On Paradise Drive

How We Live Now (And Always Have) in the Future Tense

On Paradise Drive is a quick and enjoyable read. Brooks is snarky and he overgeneralizes about society, both of which sins he freely confesses. Reading On Paradise Drive you might find yourself thinking that he is just repeating stereotypes, that there isn’t much depth here, but then encounter a sentence that exactly describes your life experience. For example, in contrast to the muscular SUV set, intellectuals “putter around in their low-slung Japanese sedans with a clutter of books and magazines on the backseat…” That does describe this reviewer accurately.

Brooks mainly discusses life in the suburban sprawl of the United States, which reached unprecedented levels in the early 2000s. He’s writing during the housing boom, before there was much talk of the declining middle class, and celebrating the diversity of subcultures spread like a patchwork across the American landscape. If you’ve read Bobos in Paradise, you recall that his term means “Bo-hemian Bo-urgeoisie” – referring to the enfolding of hip, counterculture life into mainstream middle America. A quote from this latest work: “Nobody in this decentralized, fluid social structure knows who is mainstream and who is alternate, who is elite and who is populist.” What he’s describing is the social era that in Turnings theory we call the Unraveling.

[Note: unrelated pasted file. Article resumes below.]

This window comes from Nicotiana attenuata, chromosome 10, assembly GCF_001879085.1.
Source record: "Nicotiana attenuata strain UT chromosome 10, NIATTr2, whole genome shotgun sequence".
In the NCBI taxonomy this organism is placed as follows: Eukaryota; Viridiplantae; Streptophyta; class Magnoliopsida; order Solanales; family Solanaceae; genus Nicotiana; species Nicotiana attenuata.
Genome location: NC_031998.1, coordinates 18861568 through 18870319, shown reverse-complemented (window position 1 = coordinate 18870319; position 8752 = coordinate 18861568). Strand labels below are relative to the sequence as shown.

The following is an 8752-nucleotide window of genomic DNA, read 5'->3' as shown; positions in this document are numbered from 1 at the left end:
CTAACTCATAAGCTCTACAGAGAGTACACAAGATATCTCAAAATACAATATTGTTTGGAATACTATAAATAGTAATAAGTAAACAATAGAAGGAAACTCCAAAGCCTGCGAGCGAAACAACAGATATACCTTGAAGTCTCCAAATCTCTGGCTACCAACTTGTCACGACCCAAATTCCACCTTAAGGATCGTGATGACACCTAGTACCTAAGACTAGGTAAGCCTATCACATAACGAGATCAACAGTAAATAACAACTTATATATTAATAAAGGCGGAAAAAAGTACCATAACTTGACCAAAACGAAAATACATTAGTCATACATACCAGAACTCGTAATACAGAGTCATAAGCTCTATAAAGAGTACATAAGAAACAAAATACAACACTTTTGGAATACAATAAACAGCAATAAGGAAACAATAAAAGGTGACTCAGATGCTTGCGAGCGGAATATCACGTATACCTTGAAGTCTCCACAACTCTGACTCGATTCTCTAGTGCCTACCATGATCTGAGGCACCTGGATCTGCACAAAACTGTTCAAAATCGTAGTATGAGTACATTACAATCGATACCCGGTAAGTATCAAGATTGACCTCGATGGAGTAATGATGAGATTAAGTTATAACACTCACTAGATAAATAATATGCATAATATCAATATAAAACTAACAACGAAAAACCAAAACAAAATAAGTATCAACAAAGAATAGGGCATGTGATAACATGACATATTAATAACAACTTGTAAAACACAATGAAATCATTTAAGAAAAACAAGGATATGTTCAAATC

Another quote: “Ours is not a social structure conducive to revolution, domestic warfare, and conflict. The United States is not on the verge of an incipient civil war or a social explosion. If you wanted to march against the ruling elite, where exactly would you do it?” But now, in 2017, the book is looking dated. The diversity of subcultures has coalesced into two pretty definite groups, battling fiercely in government and media over whose values agenda will be instituted. Maybe three groups, if you think about the Sanders-Clinton split and all the non-voters of last year’s election. The conflict underway is about whose version of paradise will be considered mainstream in the years to come.

Thus this book is a brief synopsis of a now defunct social era.” Which isn’t saying that it’s a bad work, just that it’s been overtaken by history.

Year: 2004
Author: David Brooks (Generation-X, born 1961)


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